As Helen walked up the stairs and towards Dean Johnston’s office, she realized she had probably walked up these same stairs a thousand times — though never for a reason like this. Today was the day that Helen was going to find out if she received tenure at her university.
In the academic world, getting tenure was like making partner at a consulting firm: it represented a serious professional accomplishment — that you were truly at the top of your profession, as evaluated by your peers. And as she climbed the stairs, she thought to herself that her prospects were probably pretty good. But in academics — and elsewhere for that matter — you just never know.
But as soon as Helen saw her Dean, she knew the news was good. “Helen,” the Dean began — “I’m guessing you can already tell that I’ve got some good news to tell you! And actually — there are two pieces of good news.” Helen’s mind started racing — — two pieces of good news? Helen wasn’t the most patient person in the world — some people called her obsessive — so any uncertainty — even one like this that would likely be resolved in another split second — caused Helen consternation.
“Two pieces of news?!” Helen responded. “Yes,” said the Dean. “So, I imagine you already know the first one: you have been approved for tenure. The letters from experts in your field were highly complementary, and everyone here thinks you’re a rock star. So, congratulations on an extremely well-deserved accomplishment!”
“And on the topic of your rock star status,” her Dean continued, “There is one other thing I wanted to talk with you about. As you know, we have been looking for someone to work alongside me to run the school internally so I can fund raise and promote the school externally. And I wanted to let you know that I’ve spoken with the President and the Provost and we’ve both decided that you, Helen, would be the perfect candidate for the senior associate Dean position!”
Helen was shocked. She was flattered to be considered, because in the academic world, being senior associate Dean was quite a prestigious position. But she had just gotten tenure about a minute ago! And now — a big promotion to a job she knew absolutely nothing about?! Stressful thoughts flooded her brain: “How could they possibly think I could do this job? I’m such a terrible fit.” And “I’ll never be able to do my academic work — the stuff I really care about.”
Most of us have been in Helen’s shoes at some point in our lives — where we’ve been offered a position or role or opportunity that is exciting, but feels scary — and definitely outside our comfort zones. In fact, I know this to be the case from my experience interviewing countless people across professions during the past year about their experiences trying to stretch outside their comfort zones. When people are stressed, they tend to exaggerate — dreading the worst (I’ll completely fail in this role) while also, paradoxically, often fantasizing and fixating on an (equally unrealistic) ideal (I’ll be a prodigy and a rock star — the best person to ever have done this).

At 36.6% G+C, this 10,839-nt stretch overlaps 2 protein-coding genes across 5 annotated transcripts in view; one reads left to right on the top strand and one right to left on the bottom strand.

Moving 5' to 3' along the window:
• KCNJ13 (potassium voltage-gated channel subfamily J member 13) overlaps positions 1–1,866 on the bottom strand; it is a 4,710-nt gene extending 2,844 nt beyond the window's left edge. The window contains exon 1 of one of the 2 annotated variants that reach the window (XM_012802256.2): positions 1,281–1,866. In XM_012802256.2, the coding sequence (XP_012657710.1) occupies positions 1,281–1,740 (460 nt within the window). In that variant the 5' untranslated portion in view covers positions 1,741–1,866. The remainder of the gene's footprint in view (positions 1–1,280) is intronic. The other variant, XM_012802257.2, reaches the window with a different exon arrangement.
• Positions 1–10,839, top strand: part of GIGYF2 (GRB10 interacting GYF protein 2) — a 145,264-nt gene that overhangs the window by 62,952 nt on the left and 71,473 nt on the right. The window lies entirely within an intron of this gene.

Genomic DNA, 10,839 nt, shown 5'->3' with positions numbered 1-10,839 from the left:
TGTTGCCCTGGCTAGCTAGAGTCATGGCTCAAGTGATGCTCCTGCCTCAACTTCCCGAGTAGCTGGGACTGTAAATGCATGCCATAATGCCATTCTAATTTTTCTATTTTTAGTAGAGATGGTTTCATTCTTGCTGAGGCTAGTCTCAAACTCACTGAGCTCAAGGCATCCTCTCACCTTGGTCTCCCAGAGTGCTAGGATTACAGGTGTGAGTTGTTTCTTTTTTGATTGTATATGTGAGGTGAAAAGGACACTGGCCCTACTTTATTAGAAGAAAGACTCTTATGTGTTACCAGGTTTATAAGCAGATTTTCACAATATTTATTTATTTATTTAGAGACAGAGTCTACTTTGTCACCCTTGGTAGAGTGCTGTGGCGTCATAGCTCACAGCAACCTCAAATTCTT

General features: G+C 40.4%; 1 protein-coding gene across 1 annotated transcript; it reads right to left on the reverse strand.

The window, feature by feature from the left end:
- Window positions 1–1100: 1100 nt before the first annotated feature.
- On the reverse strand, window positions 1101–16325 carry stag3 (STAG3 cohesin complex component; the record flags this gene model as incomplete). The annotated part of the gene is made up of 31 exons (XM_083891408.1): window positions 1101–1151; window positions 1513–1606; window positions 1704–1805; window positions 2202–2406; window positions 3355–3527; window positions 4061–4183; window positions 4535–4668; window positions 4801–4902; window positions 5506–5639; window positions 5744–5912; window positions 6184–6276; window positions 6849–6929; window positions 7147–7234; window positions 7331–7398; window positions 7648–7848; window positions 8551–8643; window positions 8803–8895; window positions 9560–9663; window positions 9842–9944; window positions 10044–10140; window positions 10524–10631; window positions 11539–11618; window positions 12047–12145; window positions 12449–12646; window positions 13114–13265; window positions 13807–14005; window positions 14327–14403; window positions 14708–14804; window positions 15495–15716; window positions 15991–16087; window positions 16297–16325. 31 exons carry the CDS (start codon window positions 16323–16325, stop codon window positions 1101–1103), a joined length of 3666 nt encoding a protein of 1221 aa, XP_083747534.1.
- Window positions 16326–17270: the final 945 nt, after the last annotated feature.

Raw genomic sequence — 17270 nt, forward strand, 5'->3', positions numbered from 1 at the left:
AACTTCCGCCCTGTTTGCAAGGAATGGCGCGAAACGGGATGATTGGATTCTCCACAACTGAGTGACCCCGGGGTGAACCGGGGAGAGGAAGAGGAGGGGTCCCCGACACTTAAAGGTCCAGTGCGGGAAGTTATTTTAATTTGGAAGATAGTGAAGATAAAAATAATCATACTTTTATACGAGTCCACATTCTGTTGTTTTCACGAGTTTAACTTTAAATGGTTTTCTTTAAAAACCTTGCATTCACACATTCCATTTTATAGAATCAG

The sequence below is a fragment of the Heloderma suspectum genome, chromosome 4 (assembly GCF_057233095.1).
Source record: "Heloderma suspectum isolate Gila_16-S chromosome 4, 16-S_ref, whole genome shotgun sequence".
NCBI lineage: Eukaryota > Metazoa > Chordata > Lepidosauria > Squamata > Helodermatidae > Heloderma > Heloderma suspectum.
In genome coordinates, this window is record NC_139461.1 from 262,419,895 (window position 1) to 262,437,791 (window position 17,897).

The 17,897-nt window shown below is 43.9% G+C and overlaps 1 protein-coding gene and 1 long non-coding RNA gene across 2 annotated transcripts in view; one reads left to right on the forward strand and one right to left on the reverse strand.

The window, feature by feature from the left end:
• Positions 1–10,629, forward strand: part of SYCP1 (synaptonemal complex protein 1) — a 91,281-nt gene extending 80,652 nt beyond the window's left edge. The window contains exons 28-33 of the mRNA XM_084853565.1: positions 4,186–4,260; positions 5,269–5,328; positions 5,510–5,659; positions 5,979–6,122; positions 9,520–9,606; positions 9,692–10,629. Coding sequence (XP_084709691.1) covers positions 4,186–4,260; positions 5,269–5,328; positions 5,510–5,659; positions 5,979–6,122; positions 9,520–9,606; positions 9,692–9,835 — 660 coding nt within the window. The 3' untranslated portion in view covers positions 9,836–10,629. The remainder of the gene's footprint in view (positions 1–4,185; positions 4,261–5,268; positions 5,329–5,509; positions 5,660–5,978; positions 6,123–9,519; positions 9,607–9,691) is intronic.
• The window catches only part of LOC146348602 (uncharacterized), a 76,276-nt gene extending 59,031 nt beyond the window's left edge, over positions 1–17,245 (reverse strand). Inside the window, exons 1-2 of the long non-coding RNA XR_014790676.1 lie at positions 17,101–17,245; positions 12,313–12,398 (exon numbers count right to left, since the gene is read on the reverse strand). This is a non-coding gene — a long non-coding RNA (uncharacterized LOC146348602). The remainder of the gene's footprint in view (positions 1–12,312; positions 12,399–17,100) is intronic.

Avoiding situations that frighten us is the most natural thing in the world. We see a bear and run from the bear. We see a lion and run from the lion. The problem comes when you apply this same fight-flight reaction to situations that aren’t genuinely life threatening — like taking on a new role, for example. When we avoid opportunities that frighten us, we do certainly get temporarily relief — from anxiety and fear, but we also limit real opportunities for growth.
The key I’ve found in situations like these is to ask yourself three simple questions about the change you’re considering:
Asking and answering these three questions honestly will likely give you great perspective on the challenges you face.
For example, Helen realized that she in fact was vacillating in her thinking and fantasizing between these two very unrealistic extremes: her intense fear that without prior experience in the position, she’d be a complete failure (the doomsday scenario)… and that to succeed, she’d have to be a prodigy from day one (the equally unrealistic dream). In the end, by asking herself these questions, Helen recognized the flaws in her exaggerated thinking and that there was a far more realistic middle ground: that she’d likely struggle at times, and feel overwhelmed, but that she might actually find other parts of the job exciting.
In the end, Helen actually didn’t take this particular position — but not because of fear. She realized that what she really loved to do was teach and do research, and this job would have taken her away from that. But only by freeing herself from obsessive and exaggerated thinking was she able to discover this about herself — and perhaps that’s the greatest lesson of all.
Andy Molinsky is the author of the new book Reach: A New Strategy to Help You Step Outside Your Comfort Zone, Rise to the Challenge, and Build Confidence (Penguin Random House). Follow Andy on twitter at @andymolinsky.
Originally published at https://www.linkedin.com on July 6, 2016.
Originally published at medium.com